Tyre pressures are an important aspect of kick scooting and on this page I want to share a few thoughts on the topic. So, why are tyre pressures important? They are important because they have an effect or both you and your scooter.
Low pressures mean more effort is required to scoot along. Low pressures also increases the risk of punctures either from object penetration or in extreme cases the inner tube pinching between tyre and rim. Low pressures also affect handling, possibly making cornering less stable and may even increases the possibility of a fall.
Higher pressures have pretty much the opposite effect. Inflating tyres to the correct pressure makes for less rolling resistance and therefore a faster scoot. In effect you get more distance for each leg kick. Correct pressures also decrease the risk of punctures and offer better stability when cornering.
Of course, there are times when less than correct pressures are a benefit. For example, when scooting off-road on rough surfaces, a slightly lower tyre pressure will be more comfortable, the tyre acting like suspension and absorbing some of the bumps and lumps in the surface. Lower pressures also increase the contact area that the tyre has with the ground, often a benefit off-road.
It is worth noting that tyres usually have markings on the side wall indicting the range of pressures the tyre is designed to cater for. For example, the Schwalbe Big Apple 16″ x 2.00″ tyres on my Swifty Air have a range between 30 and 70 PSI (pounds per square inch), the 30 PSI representing the minimum the tyre should be inflated to, with 70 PSI being the maximum. As I mostly use the Swifty Air off-road, I tend to go with around 60 PSI as a good compromise between rolling resistance and comfort.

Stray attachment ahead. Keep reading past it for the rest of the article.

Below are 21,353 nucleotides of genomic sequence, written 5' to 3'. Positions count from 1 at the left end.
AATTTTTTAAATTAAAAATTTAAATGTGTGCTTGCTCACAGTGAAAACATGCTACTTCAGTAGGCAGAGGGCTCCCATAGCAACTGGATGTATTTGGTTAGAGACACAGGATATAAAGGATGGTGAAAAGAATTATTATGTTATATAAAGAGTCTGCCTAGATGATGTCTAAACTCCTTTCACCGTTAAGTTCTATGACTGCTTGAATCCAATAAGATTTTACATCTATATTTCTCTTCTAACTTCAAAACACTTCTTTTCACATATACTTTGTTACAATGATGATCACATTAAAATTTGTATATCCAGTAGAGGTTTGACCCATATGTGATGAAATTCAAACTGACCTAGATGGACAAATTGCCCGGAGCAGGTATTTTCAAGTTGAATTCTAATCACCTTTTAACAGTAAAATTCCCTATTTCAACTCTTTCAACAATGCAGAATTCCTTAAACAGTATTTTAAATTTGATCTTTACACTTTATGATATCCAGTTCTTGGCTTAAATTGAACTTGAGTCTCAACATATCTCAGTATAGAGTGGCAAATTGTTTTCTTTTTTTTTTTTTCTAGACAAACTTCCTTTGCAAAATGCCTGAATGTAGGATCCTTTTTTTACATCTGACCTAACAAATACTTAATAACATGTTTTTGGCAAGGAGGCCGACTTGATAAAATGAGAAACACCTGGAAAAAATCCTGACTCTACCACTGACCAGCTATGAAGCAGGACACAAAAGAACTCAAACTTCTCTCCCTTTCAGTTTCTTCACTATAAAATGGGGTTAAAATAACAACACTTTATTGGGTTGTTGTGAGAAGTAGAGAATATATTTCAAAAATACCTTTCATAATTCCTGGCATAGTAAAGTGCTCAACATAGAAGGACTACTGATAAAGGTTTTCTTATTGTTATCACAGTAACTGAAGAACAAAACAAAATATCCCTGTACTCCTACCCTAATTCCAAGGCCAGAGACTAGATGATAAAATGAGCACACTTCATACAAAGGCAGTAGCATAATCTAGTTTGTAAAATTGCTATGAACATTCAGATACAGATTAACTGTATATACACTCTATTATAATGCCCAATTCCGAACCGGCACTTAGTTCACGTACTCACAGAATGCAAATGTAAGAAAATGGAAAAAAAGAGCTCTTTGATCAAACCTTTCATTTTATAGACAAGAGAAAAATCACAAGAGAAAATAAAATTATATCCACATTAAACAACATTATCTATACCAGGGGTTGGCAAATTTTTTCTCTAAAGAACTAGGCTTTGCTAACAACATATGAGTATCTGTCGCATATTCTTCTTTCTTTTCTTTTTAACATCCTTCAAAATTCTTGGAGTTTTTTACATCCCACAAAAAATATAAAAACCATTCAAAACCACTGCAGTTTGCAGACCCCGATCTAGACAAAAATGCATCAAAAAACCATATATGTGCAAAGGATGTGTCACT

With my other scooter, a Swifty Air, which was originally supplied with, and is still shod with, a pair of Kenda Kwest 16″ x 1.50″ tyres, I run them at 90 PSI, the maximum being 100 PSI. The Swifty Zero is my on-road scooter and generally sticks to smooth tarmac surfaces and therefore faster speeds.
There’s an interestng test you can try to see the effect of lower and higher tyres pressures. Look at the pressure range on the side of the your tyre and set the pressure to the minimum. Then find a flat stretch of ground, mark where you start off and measure how far to get on a side kick. Then inflate the tyres to maximum and repeat. Note the difference. Try to kick with the same amount of effort each time.
Finally, I would recommend getting hold of a good quality tyre pressure guage, either mechanical or digital, rather than relying of the guage on your pump, if it has one, or the old and inaccurate trick of squeezing the tyre between your fingers. And remember, your tyre pressures will drop over time, particularly higher pressures around 100 psi, which can drop by 10 psi in a week, less so with lower pressures. So, always check tyre pressures before each ride.
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